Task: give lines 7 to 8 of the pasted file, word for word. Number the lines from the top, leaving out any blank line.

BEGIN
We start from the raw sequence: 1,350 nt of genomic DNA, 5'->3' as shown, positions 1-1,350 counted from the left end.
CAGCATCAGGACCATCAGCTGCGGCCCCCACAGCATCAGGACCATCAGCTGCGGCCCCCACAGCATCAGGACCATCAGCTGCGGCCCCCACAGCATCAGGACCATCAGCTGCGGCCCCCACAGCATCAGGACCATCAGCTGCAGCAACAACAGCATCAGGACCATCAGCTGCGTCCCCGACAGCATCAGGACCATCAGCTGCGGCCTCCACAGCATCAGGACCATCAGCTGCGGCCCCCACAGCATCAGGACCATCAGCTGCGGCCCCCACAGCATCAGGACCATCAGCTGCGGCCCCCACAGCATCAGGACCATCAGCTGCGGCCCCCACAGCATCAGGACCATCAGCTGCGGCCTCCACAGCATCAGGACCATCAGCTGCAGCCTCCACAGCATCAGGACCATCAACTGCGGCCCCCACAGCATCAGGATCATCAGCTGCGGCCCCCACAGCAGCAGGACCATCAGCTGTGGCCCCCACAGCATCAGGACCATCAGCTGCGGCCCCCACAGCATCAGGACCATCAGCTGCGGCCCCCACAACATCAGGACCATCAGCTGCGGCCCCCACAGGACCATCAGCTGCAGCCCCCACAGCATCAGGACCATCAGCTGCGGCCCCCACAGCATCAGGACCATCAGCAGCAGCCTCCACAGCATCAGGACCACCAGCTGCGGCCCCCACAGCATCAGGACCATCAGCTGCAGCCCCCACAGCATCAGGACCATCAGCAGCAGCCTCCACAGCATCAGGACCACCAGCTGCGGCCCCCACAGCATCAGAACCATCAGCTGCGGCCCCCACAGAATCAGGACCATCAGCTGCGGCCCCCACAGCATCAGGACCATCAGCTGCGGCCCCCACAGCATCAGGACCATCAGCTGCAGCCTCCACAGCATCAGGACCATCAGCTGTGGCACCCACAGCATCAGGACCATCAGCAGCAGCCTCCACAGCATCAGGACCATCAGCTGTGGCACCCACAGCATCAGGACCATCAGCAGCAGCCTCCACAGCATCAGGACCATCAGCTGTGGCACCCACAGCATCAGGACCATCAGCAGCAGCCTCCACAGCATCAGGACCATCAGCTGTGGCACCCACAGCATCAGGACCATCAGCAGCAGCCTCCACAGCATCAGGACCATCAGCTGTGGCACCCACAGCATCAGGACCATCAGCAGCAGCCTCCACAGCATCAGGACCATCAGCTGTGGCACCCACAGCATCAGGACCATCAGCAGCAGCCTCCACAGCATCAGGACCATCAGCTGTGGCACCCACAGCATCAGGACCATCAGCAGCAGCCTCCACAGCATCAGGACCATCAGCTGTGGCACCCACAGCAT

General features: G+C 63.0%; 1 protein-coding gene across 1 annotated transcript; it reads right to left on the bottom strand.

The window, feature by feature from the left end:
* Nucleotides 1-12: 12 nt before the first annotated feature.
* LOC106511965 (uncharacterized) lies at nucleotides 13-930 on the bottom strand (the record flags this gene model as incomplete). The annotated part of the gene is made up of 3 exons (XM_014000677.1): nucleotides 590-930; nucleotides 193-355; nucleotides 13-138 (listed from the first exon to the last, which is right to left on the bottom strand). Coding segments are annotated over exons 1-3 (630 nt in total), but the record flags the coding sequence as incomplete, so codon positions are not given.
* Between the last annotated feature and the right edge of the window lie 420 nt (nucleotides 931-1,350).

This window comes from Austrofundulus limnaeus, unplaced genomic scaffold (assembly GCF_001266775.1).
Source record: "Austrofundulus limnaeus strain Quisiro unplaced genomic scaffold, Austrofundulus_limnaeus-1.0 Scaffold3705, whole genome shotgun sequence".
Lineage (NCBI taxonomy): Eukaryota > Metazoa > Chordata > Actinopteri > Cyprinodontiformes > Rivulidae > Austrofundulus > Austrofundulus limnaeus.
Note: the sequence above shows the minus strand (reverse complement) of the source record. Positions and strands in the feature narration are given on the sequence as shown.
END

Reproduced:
* Between the last annotated feature and the right edge of the window lie 420 nt (nucleotides 931-1,350).

This window comes from Austrofundulus limnaeus, unplaced genomic scaffold (assembly GCF_001266775.1).